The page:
‘I was cut off four times’: Virgin Media customers say it’s too hard to cancel costly contracts

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Broadband customers claim they are trapped in costly contracts with Virgin Media five months after the telecoms regulator launched an investigation into the company’s cancellation procedures.

Ofcom announced its inquiry in July after complaints that Virgin was placing “unnecessary barriers” in the way of customers who wanted to switch to cheaper providers after their fixed-term contracts had expired.

Many have faced tariff increases of more than 50% due to the end of fixed-term deals and the company’s record-breaking price rises.

Five months on, Ofcom has no updates on its investigation. In the meantime, more customers report being left out of pocket because of an inability to cancel.

Joe Stafford spent a month trying to end his broadband contract when the monthly tariff soared by 52% after his minimum term expired.

“I initially tried to use their web chat service, but after leaving it open all day for two consecutive days, I gave up,” he said. “I then spent hours on hold to their helpline which is permanently ‘exceptionally busy’, and was cut off four times when I got to speak to somebody.”

When his cancellation request was finally accepted, he was erroneously charged a £49 early termination fee. He said his call to customer services was cut off again after a two-hour wait when he was connected to an adviser. Virgin refunded the fee and a month’s service charges after intervention from the Guardian.

Unlike providers who use the rival Openreach cable network, Virgin Media does not allow its six million broadband customers to cancel expired contracts online. Thirty days’ notice is required before any switch, compared with the 14 days’ notice required to switch Openreach providers.

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Complainants say that calls are left unanswered or cut out and that advisers tried to hard-sell them new packages.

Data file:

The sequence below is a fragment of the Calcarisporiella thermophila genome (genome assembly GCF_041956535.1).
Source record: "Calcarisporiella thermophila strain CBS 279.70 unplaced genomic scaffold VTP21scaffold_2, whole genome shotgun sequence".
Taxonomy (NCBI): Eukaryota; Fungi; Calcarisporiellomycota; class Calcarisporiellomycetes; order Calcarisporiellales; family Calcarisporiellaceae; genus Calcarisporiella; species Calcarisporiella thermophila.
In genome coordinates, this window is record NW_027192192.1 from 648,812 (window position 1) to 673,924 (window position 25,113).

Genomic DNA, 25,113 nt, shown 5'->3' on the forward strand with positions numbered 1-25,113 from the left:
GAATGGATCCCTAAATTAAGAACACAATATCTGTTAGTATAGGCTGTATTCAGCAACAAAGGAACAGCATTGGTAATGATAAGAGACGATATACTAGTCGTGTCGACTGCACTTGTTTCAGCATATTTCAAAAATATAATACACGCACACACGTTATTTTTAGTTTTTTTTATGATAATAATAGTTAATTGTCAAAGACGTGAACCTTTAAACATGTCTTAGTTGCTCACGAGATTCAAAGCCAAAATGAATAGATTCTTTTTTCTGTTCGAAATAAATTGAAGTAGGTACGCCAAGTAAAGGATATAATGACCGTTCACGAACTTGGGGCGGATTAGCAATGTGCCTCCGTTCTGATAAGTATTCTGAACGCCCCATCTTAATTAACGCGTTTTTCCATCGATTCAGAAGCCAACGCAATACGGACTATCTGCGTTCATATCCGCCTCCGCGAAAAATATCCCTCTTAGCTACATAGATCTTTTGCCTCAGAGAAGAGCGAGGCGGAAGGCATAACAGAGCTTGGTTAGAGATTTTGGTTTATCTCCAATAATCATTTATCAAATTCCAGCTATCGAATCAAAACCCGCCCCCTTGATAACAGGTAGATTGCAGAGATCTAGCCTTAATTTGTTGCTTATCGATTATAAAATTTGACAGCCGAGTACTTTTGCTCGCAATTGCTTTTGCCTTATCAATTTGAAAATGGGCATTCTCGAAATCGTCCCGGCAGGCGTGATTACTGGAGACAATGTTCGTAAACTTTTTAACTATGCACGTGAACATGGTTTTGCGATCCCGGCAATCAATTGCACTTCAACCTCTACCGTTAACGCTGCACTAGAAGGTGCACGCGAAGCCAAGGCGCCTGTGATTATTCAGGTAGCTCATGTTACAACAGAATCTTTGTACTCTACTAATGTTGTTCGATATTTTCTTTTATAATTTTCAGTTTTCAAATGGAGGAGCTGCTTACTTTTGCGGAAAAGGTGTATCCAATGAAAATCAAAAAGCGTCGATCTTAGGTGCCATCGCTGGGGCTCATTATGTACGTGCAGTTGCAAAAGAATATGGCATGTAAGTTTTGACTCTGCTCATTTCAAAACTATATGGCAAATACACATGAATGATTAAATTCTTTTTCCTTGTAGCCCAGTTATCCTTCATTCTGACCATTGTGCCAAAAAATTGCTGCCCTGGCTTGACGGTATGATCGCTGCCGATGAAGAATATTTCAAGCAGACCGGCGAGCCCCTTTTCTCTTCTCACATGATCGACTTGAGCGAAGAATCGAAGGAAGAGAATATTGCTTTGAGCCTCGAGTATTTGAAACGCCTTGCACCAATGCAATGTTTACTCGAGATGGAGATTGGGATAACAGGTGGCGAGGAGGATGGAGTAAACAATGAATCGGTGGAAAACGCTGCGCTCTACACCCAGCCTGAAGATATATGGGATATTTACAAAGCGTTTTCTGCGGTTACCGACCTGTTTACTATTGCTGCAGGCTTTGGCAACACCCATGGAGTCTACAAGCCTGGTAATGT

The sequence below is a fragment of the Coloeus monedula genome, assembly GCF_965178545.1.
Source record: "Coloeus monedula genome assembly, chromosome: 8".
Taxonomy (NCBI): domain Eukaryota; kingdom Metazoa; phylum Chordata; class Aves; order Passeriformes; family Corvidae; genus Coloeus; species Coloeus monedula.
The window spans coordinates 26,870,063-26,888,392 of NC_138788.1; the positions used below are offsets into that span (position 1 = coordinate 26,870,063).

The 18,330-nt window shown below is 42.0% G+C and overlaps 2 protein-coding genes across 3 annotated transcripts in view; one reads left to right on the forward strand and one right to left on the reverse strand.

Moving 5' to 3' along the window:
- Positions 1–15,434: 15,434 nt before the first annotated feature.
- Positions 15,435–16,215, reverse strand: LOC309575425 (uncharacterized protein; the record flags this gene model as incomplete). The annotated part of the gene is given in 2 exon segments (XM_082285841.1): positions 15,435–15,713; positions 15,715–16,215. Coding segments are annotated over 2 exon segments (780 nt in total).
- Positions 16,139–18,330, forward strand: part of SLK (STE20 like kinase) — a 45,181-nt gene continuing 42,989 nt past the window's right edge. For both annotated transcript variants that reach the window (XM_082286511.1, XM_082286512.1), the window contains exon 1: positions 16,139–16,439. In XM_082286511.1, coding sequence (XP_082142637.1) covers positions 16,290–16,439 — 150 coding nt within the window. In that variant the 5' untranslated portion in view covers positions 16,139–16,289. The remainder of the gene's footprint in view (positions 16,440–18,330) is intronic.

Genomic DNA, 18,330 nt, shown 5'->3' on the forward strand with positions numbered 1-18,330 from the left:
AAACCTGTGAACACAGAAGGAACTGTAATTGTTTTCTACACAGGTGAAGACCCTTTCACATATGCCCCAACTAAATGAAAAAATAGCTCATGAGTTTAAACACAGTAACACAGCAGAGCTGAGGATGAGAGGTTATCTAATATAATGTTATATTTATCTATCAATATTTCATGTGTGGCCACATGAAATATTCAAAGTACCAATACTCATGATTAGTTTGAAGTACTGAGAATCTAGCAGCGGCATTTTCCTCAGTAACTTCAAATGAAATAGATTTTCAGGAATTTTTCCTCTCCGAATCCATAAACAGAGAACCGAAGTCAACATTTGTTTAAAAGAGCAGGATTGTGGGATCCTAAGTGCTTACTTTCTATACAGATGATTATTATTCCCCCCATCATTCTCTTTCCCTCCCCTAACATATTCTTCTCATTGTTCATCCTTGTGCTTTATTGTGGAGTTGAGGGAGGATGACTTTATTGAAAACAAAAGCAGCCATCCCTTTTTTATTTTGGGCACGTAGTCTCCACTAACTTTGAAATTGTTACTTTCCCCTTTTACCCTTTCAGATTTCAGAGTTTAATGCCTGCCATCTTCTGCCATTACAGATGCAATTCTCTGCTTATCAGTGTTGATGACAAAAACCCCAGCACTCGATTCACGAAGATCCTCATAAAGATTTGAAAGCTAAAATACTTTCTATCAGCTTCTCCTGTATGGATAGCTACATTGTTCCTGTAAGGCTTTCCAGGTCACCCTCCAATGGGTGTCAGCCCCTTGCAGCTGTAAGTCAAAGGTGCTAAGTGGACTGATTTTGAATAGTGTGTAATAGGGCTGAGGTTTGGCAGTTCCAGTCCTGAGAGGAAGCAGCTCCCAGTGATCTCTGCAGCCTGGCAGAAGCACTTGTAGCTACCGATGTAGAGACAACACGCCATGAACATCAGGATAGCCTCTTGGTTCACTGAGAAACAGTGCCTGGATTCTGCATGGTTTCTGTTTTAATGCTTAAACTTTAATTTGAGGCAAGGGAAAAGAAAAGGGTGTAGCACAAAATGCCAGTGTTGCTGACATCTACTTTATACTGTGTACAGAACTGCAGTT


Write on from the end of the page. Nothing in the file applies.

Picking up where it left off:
It took Hagen Schumacher 40 days instead of the contractual 30 to cancel his £77.50 a month contract after the minimum term. He was then threatened with debt collectors unless he paid charges accrued during the 10-day delay.

“The call centre agent first tried to sell me another package. When I declined I was put on hold and after an hour’s wait the call disconnected,” he said. “I tried their Live Chat which is manned by a chatbot and got cut off after waiting 83 minutes for an agent. I then sent a registered letter to cancel.” Virgin Media admitted a delay and refunded the extra fee after contact from the Guardian.

The consumer advice website Broadband Savvy, said it had been “inundated” with complaints from customers struggling to escape Virgin’s record-breaking price rises.

“Some have been trying to cancel their connection for three months or more, only to give up after spending hours of their life on hold, and being repeatedly disconnected while waiting to speak with someone,” said founder Tom Paton.

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Households still in fixed-term contracts, meanwhile, face a triple whammy next year when changes to Virgin Media’s terms and conditions come into effect.

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The amendments allow annual inflation-busting price increases, remove the right of affected customers to terminate their contract without cost and abolish the current cap on early-exit fees which can amount to hundreds of pounds on contracts with months left to run.

In August, the consumer group Which? asked Ofcom to intervene, after the company announced annual price rises would be 3.9% above the retail prices index (RPI). Other providers use the lower consumer price index. This year tariffs rose by 13.8%, the second highest in the sector. Another double-digit rise is expected next April and customers will no longer be able to terminate unexpired contracts for free to avoid them.

Ofcom last week announced proposals to ban mid-contract inflation-linked price rises – which are part of most major providers’ terms and conditions – stating they cause “substantial amounts of consumer harm”. Its final decision will be published next spring.

Virgin said it accepted that it is the only large-scale provider to link price rises to RPI. It said that early disconnection fees are charged by other companies and that as most customers see out their contract, very few incur them.

A spokesperson said: “We are committed to giving [customers] clear options should they wish to leave. Complaint rates relating to ‘difficulties leaving’ have halved over the past year, showing the progress we’re making, and a recent Ofcom report showed that we reduced call waiting times from almost four minutes in 2021 to just over three minutes last year.”

This article was amended on 20 December 2023 to make it clear that 14 days’ notice is required to switch providers on the Openreach network and to state that mid-contract inflation-linked price rises are currently part of most major providers’ terms and conditions.

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